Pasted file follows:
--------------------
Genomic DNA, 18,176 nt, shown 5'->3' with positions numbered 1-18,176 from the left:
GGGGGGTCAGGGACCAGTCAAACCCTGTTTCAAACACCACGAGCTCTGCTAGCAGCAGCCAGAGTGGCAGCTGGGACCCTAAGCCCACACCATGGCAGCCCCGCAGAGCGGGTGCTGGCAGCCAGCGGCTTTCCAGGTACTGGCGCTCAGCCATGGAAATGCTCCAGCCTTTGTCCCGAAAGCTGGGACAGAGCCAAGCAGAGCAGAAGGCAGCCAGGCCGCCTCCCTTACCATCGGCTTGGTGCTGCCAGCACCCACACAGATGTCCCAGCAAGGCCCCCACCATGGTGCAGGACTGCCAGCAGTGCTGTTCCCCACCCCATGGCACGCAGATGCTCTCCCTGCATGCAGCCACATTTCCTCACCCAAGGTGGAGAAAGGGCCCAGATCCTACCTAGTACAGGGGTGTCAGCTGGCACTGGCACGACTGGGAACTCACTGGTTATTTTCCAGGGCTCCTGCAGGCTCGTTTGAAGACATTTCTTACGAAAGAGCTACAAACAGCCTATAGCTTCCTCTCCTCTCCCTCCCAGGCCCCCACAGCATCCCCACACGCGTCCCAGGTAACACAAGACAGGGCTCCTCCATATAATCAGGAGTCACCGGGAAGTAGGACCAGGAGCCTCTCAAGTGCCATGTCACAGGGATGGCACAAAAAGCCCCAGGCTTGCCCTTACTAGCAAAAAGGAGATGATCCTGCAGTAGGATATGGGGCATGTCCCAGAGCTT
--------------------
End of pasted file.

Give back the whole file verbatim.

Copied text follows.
Genomic DNA, 18,176 nt, shown 5'->3' with positions numbered 1-18,176 from the left:
GGGGGGTCAGGGACCAGTCAAACCCTGTTTCAAACACCACGAGCTCTGCTAGCAGCAGCCAGAGTGGCAGCTGGGACCCTAAGCCCACACCATGGCAGCCCCGCAGAGCGGGTGCTGGCAGCCAGCGGCTTTCCAGGTACTGGCGCTCAGCCATGGAAATGCTCCAGCCTTTGTCCCGAAAGCTGGGACAGAGCCAAGCAGAGCAGAAGGCAGCCAGGCCGCCTCCCTTACCATCGGCTTGGTGCTGCCAGCACCCACACAGATGTCCCAGCAAGGCCCCCACCATGGTGCAGGACTGCCAGCAGTGCTGTTCCCCACCCCATGGCACGCAGATGCTCTCCCTGCATGCAGCCACATTTCCTCACCCAAGGTGGAGAAAGGGCCCAGATCCTACCTAGTACAGGGGTGTCAGCTGGCACTGGCACGACTGGGAACTCACTGGTTATTTTCCAGGGCTCCTGCAGGCTCGTTTGAAGACATTTCTTACGAAAGAGCTACAAACAGCCTATAGCTTCCTCTCCTCTCCCTCCCAGGCCCCCACAGCATCCCCACACGCGTCCCAGGTAACACAAGACAGGGCTCCTCCATATAATCAGGAGTCACCGGGAAGTAGGACCAGGAGCCTCTCAAGTGCCATGTCACAGGGATGGCACAAAAAGCCCCAGGCTTGCCCTTACTAGCAAAAAGGAGATGATCCTGCAGTAGGATATGGGGCATGTCCCAGAGCTT